Bible Study Lesson 6


His Vicarious Atonement For The Sins Of Mankind By The Shedding Of His Blood


Vicarious means “in the place of another” or “identifying oneself with another.”  Some people have a vicarious reaction to a sports team…we did this, we did that.  When we speak of a vicarious atonement, there is a much deeper meaning.  We mean that the Lord Jesus Christ on the Cross identified Himself with us; literally He took our place; He identified Himself with our sins.


He suffered our penalty.  He who knew no sin became sin for us “that we might be made the righteousness of God in him” (2 Corinthians 5:21) In our behalf, in our place, God’s only begotten Son “bare our sins in his own body on the tree…(I Peter 2:24) God, tasted death for every man (Hebrews 2:9); and when we accept Him as our personal Savior, realizing that “He was wounded for our transgressions,” that “he was bruised for our iniquities,” that “the chastisement of our peace was upon him,” and that “with his stripes we are healed” (Isaiah 53:5), we are identified with Him in righteousness.


The word atonement has somewhat the same meaning as propitiation.  Jesus Christ “is the propitiation for our sins; and not for ours only, but also for the sins of the whole world” (I John 2:2).  “Herein is love,” we are told, “not that we loved God, but that he loved us, and sent his Son to be the propitiation for our sins” (I John 4:10).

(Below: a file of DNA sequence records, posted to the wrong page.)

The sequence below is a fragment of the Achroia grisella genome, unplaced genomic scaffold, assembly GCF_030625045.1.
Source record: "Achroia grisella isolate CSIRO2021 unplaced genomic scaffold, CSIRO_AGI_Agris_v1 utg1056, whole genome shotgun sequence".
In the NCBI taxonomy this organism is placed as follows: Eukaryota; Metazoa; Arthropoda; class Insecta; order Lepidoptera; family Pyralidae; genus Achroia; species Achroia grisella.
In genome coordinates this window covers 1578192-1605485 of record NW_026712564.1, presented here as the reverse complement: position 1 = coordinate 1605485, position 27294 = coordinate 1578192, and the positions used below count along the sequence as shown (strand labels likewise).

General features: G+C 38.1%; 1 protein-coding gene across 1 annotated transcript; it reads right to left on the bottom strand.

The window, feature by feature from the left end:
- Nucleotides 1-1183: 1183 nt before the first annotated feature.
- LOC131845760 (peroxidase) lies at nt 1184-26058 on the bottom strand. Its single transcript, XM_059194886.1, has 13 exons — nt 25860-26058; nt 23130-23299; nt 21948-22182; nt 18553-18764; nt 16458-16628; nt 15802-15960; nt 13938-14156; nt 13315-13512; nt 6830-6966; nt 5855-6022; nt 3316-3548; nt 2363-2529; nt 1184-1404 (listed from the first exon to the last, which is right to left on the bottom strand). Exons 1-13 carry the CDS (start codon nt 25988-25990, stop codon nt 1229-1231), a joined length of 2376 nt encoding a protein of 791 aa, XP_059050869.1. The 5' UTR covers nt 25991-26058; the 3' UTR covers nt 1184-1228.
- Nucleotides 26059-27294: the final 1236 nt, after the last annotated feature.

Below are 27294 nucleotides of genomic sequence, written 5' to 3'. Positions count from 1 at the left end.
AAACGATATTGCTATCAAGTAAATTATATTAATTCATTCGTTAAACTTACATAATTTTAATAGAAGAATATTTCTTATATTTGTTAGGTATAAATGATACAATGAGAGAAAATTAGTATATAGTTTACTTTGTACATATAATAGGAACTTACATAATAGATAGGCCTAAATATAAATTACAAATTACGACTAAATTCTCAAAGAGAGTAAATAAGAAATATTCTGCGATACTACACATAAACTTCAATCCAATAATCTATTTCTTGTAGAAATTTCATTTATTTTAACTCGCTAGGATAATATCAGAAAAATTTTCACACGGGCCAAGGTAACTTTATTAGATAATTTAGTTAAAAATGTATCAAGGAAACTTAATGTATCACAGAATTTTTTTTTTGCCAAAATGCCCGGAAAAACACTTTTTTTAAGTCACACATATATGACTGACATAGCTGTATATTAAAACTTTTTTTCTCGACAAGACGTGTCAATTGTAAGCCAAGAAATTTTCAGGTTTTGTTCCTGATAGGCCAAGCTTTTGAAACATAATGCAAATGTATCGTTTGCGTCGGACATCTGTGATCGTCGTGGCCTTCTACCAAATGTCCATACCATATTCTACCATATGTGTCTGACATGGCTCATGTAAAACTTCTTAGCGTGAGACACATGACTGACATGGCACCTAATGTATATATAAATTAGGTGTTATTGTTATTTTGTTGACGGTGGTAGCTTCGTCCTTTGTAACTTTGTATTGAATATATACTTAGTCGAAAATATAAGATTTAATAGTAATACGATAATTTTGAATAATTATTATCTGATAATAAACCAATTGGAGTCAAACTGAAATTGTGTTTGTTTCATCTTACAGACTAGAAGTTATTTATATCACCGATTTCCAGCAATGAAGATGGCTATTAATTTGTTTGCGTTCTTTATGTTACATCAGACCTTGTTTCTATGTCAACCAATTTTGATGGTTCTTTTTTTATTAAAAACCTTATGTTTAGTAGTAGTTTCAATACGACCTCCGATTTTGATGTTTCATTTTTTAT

“All have sinned, and come short of the glory of God; being justified freely by his grace through the redemption that is in Christ Jesus:  Whom God hath set forth to be a propitiation through faith in his blood, to declare his righteousness for the remission of sins that are past, through the forbearance of God” (Romans 3:23-26.)


Pagans try to propitiate their gods by offerings and sacrifices.  Let the storm rage and the pagan will make an offering or sacrifice in hopes of turning aside the anger of his god.  The sacrifice may be a chicken, a coconut, or in some countries, a child—but it is an attempt to make the god forget his wrath.  Propitiation, then, is an offering or some act of humility by which an attempt is made to turn aside wrath, anger, and indignation.


Atonement, though similar to propitiation has a slightly different meaning.  It means “reconciliation between two parties who had been separated by a difference.  “God was in Christ, reconciling the world unto himself” (2 Corinthians 5:19).


As sinners, we were at enmity with God.  We had wronged Him, and God could not look on us, could not fellowship with us, in our sinful state.  But through the death of Jesus Christ on the Cross, that enmity was healed (Ephesians 2:16).  “For he is our peace, who hath made both one, and hath broken down the middle wall of partition between us” (Ephesians 2:14); and we are able to come “boldly unto the throne of grace, that we may obtain mercy, and find grace to help in time of need” (Hebrews 4:16).  In other words, between God and us was the wall of our sins.  God could not tolerate sin; so we were separated from God.  But when Jesus Christ paid the price of sin—suffered for sin—our sins were put away; and by faith in His finished work we become sinless in God’s sight.  The wall is broken down; God’s anger is turned aside—not because He forgets to be angry, but because His wrath against sin is satisfied by the death of His Son, Who was the perfect Sacrifice.